17. 19. Dental Amalgam <ul><li>Amalgam restored teeth can be disinfected before disposal with sterilizing chemical for 30 minutes and should rinse treated teeth well. Teeth with amalgam restoration must not be heat sterilized to avoid the possibility of mercury vapor release during the sterilization procedure. </li></ul><ul><li>Extracted teeth should not ordinarily be returned to patients, however, the new CDC guideline allows extracted teeth to be returned to the patient. It should be soaked first in sodium hypochlorite for 10 minutes before returning to the patient. </li></ul>
  18. 20. ADA Best Management Practices for Amalgam Waste <ul><li>DO </li></ul><ul><li>Do use precapsulated alloys and stock a variety of </li></ul><ul><li>capsule sizes </li></ul><ul><li>Do recycle used disposable amalgam capsules </li></ul><ul><li>Do salvage, store and recycle non-contact amalgam </li></ul><ul><li>(scrap amalgam) </li></ul><ul><li>Do salvage (contact) amalgam pieces from restorations </li></ul><ul><li>after removal and recycle the amalgam waste </li></ul><ul><li>Do use chair-side traps, vacuum pump filters and </li></ul><ul><li>amalgam separators to retain amalgam and recycle </li></ul><ul><li>their contents. </li></ul><ul><li>Do recycle teeth that contain amalgam restorations. </li></ul><ul><li>Do manage amalgam waste through recycling as </li></ul><ul><li>much as possible </li></ul><ul><li>( Note: Ask your recycler whether or not extracted </li></ul><ul><li>teeth with amalgam restorations require disinfection.) </li></ul><ul><li>Don’t use bulk mercury </li></ul><ul><li>Don’t put used disposable amalgam capsules in </li></ul><ul><li>biohazard containers, infectious waste containers </li></ul><ul><li>(red bags) or regular garbage. </li></ul><ul><li>Don’t put non-contact amalgam waste in biohazard </li></ul><ul><li>containers, infectious waste containers (red bags) </li></ul><ul><li>or regular garbage </li></ul><ul><li>Don’t put contact amalgam waste in biohazard </li></ul><ul><li>containers, infectious waste containers (red bags) </li></ul><ul><li>or regular garbage </li></ul><ul><li>Don’t rinse devices containing amalgam over </li></ul><ul><li>drains or sinks </li></ul><ul><li>Don’t dispose of extracted teeth that contain amalgam </li></ul><ul><li>restorations in biohazard containers, infectious </li></ul><ul><li>waste containers (red bags), sharps containers </li></ul><ul><li>or regular garbage </li></ul><ul><li>Don’t flush amalgam waste down the drain or toilet </li></ul>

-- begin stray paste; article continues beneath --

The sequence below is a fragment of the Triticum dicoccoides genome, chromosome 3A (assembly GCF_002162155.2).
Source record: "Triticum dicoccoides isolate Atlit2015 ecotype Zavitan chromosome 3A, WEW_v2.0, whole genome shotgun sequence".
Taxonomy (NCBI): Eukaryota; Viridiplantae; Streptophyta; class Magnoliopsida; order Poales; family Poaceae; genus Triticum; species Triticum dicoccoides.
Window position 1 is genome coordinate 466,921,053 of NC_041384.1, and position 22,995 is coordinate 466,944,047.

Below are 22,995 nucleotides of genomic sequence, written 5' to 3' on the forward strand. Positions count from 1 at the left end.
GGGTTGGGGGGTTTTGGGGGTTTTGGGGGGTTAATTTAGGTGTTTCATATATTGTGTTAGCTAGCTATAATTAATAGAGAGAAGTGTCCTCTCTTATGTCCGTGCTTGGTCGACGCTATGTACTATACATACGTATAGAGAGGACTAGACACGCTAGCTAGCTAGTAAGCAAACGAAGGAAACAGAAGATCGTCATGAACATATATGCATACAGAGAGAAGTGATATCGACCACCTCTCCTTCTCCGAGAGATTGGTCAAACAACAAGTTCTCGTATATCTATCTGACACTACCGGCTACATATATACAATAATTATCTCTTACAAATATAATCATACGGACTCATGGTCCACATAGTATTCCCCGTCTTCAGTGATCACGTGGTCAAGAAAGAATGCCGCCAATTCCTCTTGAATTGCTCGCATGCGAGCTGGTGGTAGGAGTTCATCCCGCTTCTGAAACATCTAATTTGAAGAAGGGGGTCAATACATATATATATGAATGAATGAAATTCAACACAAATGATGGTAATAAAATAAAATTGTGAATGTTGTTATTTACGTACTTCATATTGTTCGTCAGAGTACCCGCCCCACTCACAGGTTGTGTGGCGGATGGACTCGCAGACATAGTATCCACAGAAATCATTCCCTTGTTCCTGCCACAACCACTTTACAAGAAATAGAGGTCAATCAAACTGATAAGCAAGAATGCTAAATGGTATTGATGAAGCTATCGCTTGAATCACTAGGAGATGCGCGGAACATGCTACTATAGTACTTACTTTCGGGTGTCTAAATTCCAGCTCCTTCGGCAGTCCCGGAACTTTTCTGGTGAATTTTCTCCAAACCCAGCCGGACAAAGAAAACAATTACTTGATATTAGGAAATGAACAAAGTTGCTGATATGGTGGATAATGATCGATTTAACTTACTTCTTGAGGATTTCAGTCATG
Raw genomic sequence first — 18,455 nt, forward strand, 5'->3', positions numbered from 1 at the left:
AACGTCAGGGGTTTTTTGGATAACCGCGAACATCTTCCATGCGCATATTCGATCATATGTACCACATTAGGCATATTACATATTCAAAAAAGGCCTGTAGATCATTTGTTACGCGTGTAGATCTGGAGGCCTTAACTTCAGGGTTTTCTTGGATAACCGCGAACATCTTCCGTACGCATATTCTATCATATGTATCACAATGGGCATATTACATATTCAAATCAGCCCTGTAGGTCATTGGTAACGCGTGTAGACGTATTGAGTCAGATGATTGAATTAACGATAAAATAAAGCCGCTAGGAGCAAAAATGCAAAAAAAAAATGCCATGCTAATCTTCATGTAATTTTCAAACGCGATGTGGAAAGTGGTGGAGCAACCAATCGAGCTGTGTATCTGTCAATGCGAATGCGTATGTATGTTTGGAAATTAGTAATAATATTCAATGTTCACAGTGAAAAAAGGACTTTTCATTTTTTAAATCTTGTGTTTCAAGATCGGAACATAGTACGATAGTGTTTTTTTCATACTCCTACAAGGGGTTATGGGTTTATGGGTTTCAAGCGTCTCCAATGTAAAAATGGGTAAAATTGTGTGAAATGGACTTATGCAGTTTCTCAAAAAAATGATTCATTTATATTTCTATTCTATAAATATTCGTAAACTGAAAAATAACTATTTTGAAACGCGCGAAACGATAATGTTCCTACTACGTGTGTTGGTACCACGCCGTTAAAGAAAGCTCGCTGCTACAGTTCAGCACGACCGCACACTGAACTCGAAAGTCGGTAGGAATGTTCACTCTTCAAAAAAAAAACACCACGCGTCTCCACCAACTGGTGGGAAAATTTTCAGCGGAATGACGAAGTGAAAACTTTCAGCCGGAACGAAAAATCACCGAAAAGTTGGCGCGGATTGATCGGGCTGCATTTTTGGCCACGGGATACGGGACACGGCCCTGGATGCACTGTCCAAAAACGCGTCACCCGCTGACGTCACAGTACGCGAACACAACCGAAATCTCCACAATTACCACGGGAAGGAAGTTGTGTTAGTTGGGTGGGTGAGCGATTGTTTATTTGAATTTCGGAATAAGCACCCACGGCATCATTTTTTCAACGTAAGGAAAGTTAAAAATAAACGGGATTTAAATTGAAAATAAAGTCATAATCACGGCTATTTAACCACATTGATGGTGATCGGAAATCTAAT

19. 21. Never dispose of scrap amalgam in the sharps container, red biohazard bag or the trash. 5
  20. 22. SHARPS <ul><li>Sharps waste is in the form of medical waste in the form of devices or objects used to puncture or lacerate the skin. </li></ul><ul><li>Sharps waste is designated as biohazard and is to be carefully handled. </li></ul>
  21. 23. SHARPS <ul><li>Contaminated sharps are capable of transmitting the disease from injection needles, orthodontic bands,burs, scalpel blades, sutures, instruments and broken glass. </li></ul><ul><li>Sterilization of sharp containers </li></ul><ul><li>Use labeled and specified container </li></ul><ul><li>Spore test the sterilizer. </li></ul><ul><li>Label the disposable containers as to local regulations. </li></ul><ul><li>Keep containers in upright position. </li></ul><ul><li>Process containers for 40- 60 minutes. </li></ul><ul><li>Leave containers vent open. </li></ul>
  22. 24. SHARPS
  24. 26. Handling of Sharps <ul><li>Needles should not be bend, break, or manipulated for the avoidance of accidents in clinic </li></ul><ul><li>Protective cap holdings devices capping sheath by scoop technique </li></ul><ul><li>Size of sharp container also influence overall efficacy of sterilization </li></ul>
  25. 27. X-RAY FIXER AND DEVELOPER <ul><li>Separate fixer and developer solutions in the container provided by the approved waste carrier and supplier. </li></ul><ul><li>Label the container. </li></ul><ul><li>Once the container is full contact appropriate waste carrier for disposal. </li></ul>
  26. 28. CONTAMINATED LAUNDRY <ul><li>Contaminated laundry is to be placed and transported in bags containers that are color coded or labeled with a biohazard symbol.. </li></ul><ul><li>If the contaminated laundry is sent off site for cleaning, it must be placed in bags or containers that are color coded or labeled with a biohazard symbol, unless the laundry uses universal precautions in handling all soiled laundry. </li></ul>
  27. 29. ENVIORNMENT PROTECTION <ul><li>Environment Protection Agency approve the Haulers </li></ul><ul><li>Waste disposed off illegally Dental Practice is held responsible </li></ul>
  28. 30. Reference <ul><li>“ Infection Control & Management of Hazardous Materials for Dental Team” Chris H.Miller,Charles John Palenik. </li></ul><ul><li>“ National Guidelines for waste management in health care industry” Govt. of Australia Guide lines. </li></ul><ul><li>American Dental Council Guidelines. </li></ul><ul><li>Handling Dental Waste </li></ul>
  29. 31. Any Questions